BASKING BEHAVIOR & ECOLOGY
While green turtles utilize beach habitats for nesting purposes around the world, Hawaiian green
turtles exhibit an unique basking behavior in which they rest on beaches for hours throughout the day. Historically, research studies have linked green turtle basking behavior to physiological thermoregulation. Due to increased ocean temperatures, studies have even suggested sea turtles may stop basking on beaches in Hawaii by 2039. Despite a possible correlation between this basking behavior to increased temperatures and abundance of green turtles in Hawaii, studies in sea turtle basking have been limited.
That is why Sea Turtles 911 conducts behavioral and ecological research in this phenomenon by surveying beach habitats for basking turtles. Volunteer researchers use non-invasive cameras, such as non-contact infrared cameras, to collect temperature data to study the thermal biology of basking sea turtles. Volunteers use photo identification techniques to identify individual green turtles for mark-recapture studies and population size estimates of turtles that exhibit this unique basking behavior. This allows us to identify trends and track changes in turtle basking behavior, including new individuals basking, locations, times, abundance; and to determine the extent of turtle basking site fidelity, connectivity of habitats, and whether turtles utilize multiple beach habitats for terrestrial basking. By learning how green turtles in Hawaii use this terrestrial adaptation as a survival strategy, we improve our understanding of the relationships that might exist between certain variables and develop further studies to explore these conditions in greater depth.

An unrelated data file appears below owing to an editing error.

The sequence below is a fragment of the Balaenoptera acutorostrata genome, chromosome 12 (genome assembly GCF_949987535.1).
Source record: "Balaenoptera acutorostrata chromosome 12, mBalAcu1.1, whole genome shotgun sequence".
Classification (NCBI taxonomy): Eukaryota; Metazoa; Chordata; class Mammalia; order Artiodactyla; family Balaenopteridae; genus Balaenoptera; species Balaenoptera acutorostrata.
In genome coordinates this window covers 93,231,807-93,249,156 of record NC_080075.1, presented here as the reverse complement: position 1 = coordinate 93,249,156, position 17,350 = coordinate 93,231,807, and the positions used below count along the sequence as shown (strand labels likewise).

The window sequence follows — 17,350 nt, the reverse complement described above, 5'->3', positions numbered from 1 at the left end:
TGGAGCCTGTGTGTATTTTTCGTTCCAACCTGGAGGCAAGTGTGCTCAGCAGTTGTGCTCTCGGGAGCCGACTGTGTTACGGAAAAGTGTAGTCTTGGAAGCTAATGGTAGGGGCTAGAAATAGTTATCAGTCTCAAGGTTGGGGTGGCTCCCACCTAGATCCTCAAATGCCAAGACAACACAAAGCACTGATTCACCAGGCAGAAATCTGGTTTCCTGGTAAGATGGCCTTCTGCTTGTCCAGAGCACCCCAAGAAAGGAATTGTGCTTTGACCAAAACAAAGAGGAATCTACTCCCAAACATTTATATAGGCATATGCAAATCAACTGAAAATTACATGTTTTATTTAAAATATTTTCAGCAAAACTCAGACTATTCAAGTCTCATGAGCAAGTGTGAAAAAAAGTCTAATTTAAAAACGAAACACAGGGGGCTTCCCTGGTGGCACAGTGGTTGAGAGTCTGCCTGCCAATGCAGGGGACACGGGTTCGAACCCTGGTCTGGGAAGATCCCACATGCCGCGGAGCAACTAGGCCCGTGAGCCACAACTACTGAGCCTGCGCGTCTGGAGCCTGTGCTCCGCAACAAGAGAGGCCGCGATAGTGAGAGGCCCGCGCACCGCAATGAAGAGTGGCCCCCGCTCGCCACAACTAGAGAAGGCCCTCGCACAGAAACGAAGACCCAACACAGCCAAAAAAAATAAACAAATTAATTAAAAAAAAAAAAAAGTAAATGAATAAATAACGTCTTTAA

- Van Houtan (2015) Terrestrial basking sea turtles are responding to spatio-temporal sea surface temperature patterns
- Maxwell (2014) The Influence of Weather and Tides on the Land Basking Behavior of Green Sea Turtles in the Galapagos Islands
- Pilcher (2011) Hawaii's Unique Turtles
- Swimmer (2006) Relationship Between Basking and Fibropapillomatosis in Captive Green Turtles
- Rice (2000) Ecology and Behavior of Green Turtles Basking at Kiholo Bay, Hawaii
- Snell (1983) The Significance of Diurnal Terrestrial Emergence of Green Turtles in the Galapagos Archipelago
- Whittow (1982) Basking Behavior of the Hawaiian Green Turtle